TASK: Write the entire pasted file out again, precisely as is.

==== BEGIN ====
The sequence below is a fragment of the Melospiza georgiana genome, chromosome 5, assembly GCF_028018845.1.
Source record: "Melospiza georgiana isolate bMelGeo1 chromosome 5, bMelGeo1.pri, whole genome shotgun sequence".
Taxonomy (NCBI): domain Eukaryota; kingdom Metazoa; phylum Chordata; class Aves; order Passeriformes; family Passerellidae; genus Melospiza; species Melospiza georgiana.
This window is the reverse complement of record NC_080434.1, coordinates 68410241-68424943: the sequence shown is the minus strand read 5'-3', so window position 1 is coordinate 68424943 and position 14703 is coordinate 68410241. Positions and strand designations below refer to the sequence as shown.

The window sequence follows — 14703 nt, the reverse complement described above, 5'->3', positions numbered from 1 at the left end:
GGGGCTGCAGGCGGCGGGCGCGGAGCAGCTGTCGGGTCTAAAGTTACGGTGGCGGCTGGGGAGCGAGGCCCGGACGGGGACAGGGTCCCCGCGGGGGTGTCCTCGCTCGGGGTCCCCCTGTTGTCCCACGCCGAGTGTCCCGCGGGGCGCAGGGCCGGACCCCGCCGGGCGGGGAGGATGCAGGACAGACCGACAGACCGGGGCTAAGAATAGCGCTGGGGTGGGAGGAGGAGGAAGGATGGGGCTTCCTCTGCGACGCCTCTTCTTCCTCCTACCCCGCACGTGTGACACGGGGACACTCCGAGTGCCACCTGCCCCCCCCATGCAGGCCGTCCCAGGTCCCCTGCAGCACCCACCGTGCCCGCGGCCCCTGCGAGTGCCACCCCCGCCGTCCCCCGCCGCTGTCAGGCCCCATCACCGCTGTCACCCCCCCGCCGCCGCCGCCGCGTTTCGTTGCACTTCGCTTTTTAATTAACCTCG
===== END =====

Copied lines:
The sequence below is a fragment of the Melospiza georgiana genome, chromosome 5, assembly GCF_028018845.1.
Source record: "Melospiza georgiana isolate bMelGeo1 chromosome 5, bMelGeo1.pri, whole genome shotgun sequence".
Taxonomy (NCBI): domain Eukaryota; kingdom Metazoa; phylum Chordata; class Aves; order Passeriformes; family Passerellidae; genus Melospiza; species Melospiza georgiana.
This window is the reverse complement of record NC_080434.1, coordinates 68410241-68424943: the sequence shown is the minus strand read 5'-3', so window position 1 is coordinate 68424943 and position 14703 is coordinate 68410241. Positions and strand designations below refer to the sequence as shown.

The window sequence follows — 14703 nt, the reverse complement described above, 5'->3', positions numbered from 1 at the left end:
GGGGCTGCAGGCGGCGGGCGCGGAGCAGCTGTCGGGTCTAAAGTTACGGTGGCGGCTGGGGAGCGAGGCCCGGACGGGGACAGGGTCCCCGCGGGGGTGTCCTCGCTCGGGGTCCCCCTGTTGTCCCACGCCGAGTGTCCCGCGGGGCGCAGGGCCGGACCCCGCCGGGCGGGGAGGATGCAGGACAGACCGACAGACCGGGGCTAAGAATAGCGCTGGGGTGGGAGGAGGAGGAAGGATGGGGCTTCCTCTGCGACGCCTCTTCTTCCTCCTACCCCGCACGTGTGACACGGGGACACTCCGAGTGCCACCTGCCCCCCCCATGCAGGCCGTCCCAGGTCCCCTGCAGCACCCACCGTGCCCGCGGCCCCTGCGAGTGCCACCCCCGCCGTCCCCCGCCGCTGTCAGGCCCCATCACCGCTGTCACCCCCCCGCCGCCGCCGCCGCGTTTCGTTGCACTTCGCTTTTTAATTAACCTCG